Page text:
But this story about Red Hood has been floating around in my head for years now. It's not just something I was going to do because I needed a story arc for Batman. This is something I really wanted to tell for a while.
Nrama: So what does this story cover?
Winick: This is the story in between. This is the story from when Jason Todd was resurrected to the time when he enters Gotham the first time as the Red Hood. We cover this section in the Batman Annual, which is the last chapter of the Red Hood trade at this point, in a couple of panels.
When we talked about this way back in the Batman Annual. We talked about doing 60 pages, and I said both publicly and privately that I could go 60 pages easily. There's so much story here to tell. Now, in this case, I get to break it down and break it out, more than I did before. So it's literally what happens from the time Jason Todd comes back to when he's back in Gotham as the Red Hood. It didn't happen overnight. And his plans weren't fully formed when he came back.
That's the story.
Nrama: And how long is that time period?
Winick: It's over the span of a couple of years.
Nrama: Where is Jason all that time?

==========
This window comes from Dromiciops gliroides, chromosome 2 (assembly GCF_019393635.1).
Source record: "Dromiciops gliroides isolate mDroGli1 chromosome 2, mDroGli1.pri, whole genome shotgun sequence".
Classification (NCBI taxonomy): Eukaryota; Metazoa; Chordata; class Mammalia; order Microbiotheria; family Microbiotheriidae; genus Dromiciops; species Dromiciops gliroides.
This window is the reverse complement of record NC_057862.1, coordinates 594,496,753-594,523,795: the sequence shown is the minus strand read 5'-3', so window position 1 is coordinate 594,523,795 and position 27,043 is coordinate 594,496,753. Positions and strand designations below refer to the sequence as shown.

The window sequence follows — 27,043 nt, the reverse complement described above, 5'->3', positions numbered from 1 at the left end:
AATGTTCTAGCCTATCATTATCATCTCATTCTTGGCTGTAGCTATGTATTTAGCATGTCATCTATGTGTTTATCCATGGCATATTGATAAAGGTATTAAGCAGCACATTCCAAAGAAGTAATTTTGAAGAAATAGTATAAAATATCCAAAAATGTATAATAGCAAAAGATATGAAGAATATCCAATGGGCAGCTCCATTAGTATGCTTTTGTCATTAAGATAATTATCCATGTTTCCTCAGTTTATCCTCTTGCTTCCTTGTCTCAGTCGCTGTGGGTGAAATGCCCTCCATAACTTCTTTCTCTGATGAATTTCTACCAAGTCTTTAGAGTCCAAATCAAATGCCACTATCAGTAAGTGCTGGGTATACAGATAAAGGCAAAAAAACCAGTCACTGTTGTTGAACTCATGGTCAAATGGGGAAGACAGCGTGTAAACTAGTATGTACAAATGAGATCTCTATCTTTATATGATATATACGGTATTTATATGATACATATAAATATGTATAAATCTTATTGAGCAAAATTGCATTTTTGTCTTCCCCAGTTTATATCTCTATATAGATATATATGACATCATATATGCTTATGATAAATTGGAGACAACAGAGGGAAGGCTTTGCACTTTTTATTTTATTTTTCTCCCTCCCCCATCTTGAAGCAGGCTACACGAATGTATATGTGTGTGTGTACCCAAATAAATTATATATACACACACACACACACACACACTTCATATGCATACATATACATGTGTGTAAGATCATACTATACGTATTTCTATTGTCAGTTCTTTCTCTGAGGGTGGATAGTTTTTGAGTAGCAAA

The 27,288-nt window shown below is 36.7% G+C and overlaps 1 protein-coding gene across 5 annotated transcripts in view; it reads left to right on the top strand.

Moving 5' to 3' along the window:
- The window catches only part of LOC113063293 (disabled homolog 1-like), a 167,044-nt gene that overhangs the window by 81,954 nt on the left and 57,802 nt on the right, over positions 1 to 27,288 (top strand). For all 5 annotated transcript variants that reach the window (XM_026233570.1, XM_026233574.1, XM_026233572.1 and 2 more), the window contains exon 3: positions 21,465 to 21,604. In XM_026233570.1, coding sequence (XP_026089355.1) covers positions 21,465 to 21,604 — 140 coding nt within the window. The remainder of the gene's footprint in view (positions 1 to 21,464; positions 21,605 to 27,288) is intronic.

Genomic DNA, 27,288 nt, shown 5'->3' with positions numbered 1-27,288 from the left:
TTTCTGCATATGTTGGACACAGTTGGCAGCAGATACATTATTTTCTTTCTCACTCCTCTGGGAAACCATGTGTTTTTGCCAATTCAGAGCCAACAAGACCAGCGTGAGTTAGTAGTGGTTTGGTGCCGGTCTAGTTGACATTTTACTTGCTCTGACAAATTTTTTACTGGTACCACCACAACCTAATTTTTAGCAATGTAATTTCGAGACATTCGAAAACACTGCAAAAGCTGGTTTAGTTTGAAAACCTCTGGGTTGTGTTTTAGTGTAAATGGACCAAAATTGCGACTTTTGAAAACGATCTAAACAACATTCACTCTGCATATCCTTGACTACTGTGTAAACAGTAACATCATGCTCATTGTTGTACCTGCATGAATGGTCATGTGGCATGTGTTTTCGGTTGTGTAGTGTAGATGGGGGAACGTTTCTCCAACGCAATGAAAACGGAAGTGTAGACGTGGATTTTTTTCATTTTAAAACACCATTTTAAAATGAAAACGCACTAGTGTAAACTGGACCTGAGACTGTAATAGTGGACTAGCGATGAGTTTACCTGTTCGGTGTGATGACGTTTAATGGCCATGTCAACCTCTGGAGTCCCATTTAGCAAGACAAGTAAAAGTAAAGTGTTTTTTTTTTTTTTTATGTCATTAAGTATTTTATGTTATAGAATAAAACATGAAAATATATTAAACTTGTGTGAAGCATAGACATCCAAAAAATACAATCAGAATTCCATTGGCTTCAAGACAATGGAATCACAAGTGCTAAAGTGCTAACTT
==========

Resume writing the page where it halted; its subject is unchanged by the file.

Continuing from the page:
Winick: All over the world.
Nrama: You've been exploring this character in a lot of detail, between your work on his return in Batman and the DVD. What is it about this character that makes him so compelling?
Winick: The story of Jason Todd, and particularly him returning as the Red Hood, is an opera. So much of Batman's life is steeped in tragedy. And this feels wonderfully tragic. It always has. It's the thing that attracted me to the idea, even before I had the opportunity to write it. Jim Lee and Jeph Loeb brought him back in Hush, but then took him away an issue later. For me as a reader, when I first saw Jason Todd resurrected as Hush, facing down Batman on that splash page, I saw the whole story in my mind. I thought, "Oh, this is going to be great! What a great, horribly, wonderful terrible idea." Just, what worse thing could happen to Batman? I saw this enormous new chapter.
Batman is, truly, one of the greatest tortured heroes in popular culture. And we have explored it so many different ways. I read an interview once where [Brian Michael] Bendis said he wouldn't do Batman because he doesn't think anything can be found there. And I get that. I really do. For me, Jason Todd is actually that new chapter.